KRISTINA BEERS: The results are worth the effort

As you may know, I am a wife of 20-plus years and my husband and I have five sons. It’s kinda crazy, but it’s so much better than I could ever have guessed. It gets expensive and some months, I have no idea how we squeak through, but we make it.

It also helps that while our finances necessitated me to pick up certain homemaking skills, I found that as I did, I fell in love with both the learning and the joy of my abilities.

I quilt. I sew. I hang out laundry (my absolute favorite). I can fruits and veggies. I cook from scratch. I bake bread. And because of all my hard work and effort, my kids act like they hit the jackpot when they go to a friend’s house and eat “Macaroni and cheese from a box! It just goes in the microwave and comes out done! We should get some!”

Um…that would be no.

Because at some point my cooking and canning went from simple needs to a desire to care for my family with my hands, putting love into every stitch of the needle and stir of the ladle.

I think of the old story about the “special ingredient” grandma had on the back of the stove, the box old and worn with age. The box, on the inside, says “Love.” I took that to heart and do the same: cook with love. It is truly the magic ingredient.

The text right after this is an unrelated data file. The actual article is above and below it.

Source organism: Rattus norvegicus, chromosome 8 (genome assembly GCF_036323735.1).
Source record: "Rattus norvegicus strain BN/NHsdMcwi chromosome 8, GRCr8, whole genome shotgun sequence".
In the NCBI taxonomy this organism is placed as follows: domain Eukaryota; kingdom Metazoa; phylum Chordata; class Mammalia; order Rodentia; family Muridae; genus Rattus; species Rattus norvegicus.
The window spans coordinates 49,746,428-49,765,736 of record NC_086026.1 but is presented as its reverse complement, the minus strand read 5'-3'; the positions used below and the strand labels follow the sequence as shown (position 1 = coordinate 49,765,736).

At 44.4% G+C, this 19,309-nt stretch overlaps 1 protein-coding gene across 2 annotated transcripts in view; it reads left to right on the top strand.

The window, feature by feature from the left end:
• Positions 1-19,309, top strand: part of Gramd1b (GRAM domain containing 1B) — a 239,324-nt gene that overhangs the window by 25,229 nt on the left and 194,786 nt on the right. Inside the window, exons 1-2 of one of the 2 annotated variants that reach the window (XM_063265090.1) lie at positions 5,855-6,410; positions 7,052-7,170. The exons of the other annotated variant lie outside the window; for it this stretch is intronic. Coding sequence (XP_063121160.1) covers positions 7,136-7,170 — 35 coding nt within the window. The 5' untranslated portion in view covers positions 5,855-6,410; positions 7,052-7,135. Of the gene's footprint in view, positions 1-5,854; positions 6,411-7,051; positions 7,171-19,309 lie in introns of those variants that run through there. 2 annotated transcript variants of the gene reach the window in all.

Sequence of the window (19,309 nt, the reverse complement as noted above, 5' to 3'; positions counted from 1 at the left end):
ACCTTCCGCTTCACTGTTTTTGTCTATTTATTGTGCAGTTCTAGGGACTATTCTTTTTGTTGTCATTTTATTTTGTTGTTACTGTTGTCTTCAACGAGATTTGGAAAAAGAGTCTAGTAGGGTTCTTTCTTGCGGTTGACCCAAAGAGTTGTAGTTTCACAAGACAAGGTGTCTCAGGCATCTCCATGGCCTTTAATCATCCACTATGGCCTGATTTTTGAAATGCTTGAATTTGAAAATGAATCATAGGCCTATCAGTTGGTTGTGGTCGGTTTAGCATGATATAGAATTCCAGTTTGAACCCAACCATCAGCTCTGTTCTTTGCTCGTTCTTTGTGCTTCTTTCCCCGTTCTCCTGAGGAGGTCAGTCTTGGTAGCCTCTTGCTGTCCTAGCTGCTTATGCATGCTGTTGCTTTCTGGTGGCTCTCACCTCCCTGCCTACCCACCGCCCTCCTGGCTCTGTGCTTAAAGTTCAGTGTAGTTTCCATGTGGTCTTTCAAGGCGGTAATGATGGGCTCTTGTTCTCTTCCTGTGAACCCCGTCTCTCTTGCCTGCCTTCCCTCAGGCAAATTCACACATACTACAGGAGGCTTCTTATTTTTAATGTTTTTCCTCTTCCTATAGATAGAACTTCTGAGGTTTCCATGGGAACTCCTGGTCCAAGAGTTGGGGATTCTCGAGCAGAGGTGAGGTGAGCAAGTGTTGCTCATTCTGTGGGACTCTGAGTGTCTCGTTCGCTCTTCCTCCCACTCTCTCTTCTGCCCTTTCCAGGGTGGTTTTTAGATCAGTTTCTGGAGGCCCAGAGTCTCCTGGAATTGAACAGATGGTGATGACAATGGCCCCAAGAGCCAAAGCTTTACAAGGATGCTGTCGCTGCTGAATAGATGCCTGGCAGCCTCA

On the flip side, if you are angry or upset, tenderizing meat is about all you should do because otherwise, as the love transfers to the meal, enhancing the taste, so too does anger and resentment; the dinner won’t taste nearly as good and the bread never turns out.

As we approach the holidays, I brace myself because I know there will be many hours spent in the kitchen baking, decorating and many tired nights with an achy back and sore feet.

I always start out with grandness and end with ‘This will do.’  I both truly enjoy making treats for friends and family and dread the long afternoons, but that’s OK.

It’s the times when the boys demolish in 15 minutes what took most of the day to create that makes one wonder how on Earth it could be worth all the effort. But then, in a moment of suspended time, your family sits all around a table, eating, smiling and laughing and there it is — the reason every single frustration is gloriously worth it.

Then someone belches while two more fight over who asked for the gravy first and I am back to my testosterone reality. That’s OK, too, because it’s all a part of life — the ups and downs, the crucifixion and resurrection — the cycle of living a life to the full.

Kristina Beers lives in the Remus area with her husband and five sons. She shares her thoughts on parenting teenagers and young adults on the first and third Saturdays of each month on the Herald Review’s Family and Friends page.